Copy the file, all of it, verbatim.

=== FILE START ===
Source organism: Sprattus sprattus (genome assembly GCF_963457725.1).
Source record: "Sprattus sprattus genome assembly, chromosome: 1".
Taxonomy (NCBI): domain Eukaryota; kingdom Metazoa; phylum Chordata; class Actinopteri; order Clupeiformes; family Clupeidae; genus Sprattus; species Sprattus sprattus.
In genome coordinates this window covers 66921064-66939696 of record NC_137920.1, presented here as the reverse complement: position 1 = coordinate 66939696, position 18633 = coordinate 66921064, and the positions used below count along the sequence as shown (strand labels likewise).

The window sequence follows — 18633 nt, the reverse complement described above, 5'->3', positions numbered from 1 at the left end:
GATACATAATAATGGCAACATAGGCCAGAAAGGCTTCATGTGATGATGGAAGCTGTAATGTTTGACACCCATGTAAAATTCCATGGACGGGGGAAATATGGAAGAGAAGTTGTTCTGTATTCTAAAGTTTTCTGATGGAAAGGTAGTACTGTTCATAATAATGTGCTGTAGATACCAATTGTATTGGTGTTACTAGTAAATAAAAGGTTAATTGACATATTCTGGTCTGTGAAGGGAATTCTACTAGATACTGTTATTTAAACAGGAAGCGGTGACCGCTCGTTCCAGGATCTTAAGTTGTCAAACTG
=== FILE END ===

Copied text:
Source organism: Sprattus sprattus (genome assembly GCF_963457725.1).
Source record: "Sprattus sprattus genome assembly, chromosome: 1".
Taxonomy (NCBI): domain Eukaryota; kingdom Metazoa; phylum Chordata; class Actinopteri; order Clupeiformes; family Clupeidae; genus Sprattus; species Sprattus sprattus.
In genome coordinates this window covers 66921064-66939696 of record NC_137920.1, presented here as the reverse complement: position 1 = coordinate 66939696, position 18633 = coordinate 66921064, and the positions used below count along the sequence as shown (strand labels likewise).

The window sequence follows — 18633 nt, the reverse complement described above, 5'->3', positions numbered from 1 at the left end:
GATACATAATAATGGCAACATAGGCCAGAAAGGCTTCATGTGATGATGGAAGCTGTAATGTTTGACACCCATGTAAAATTCCATGGACGGGGGAAATATGGAAGAGAAGTTGTTCTGTATTCTAAAGTTTTCTGATGGAAAGGTAGTACTGTTCATAATAATGTGCTGTAGATACCAATTGTATTGGTGTTACTAGTAAATAAAAGGTTAATTGACATATTCTGGTCTGTGAAGGGAATTCTACTAGATACTGTTATTTAAACAGGAAGCGGTGACCGCTCGTTCCAGGATCTTAAGTTGTCAAACTG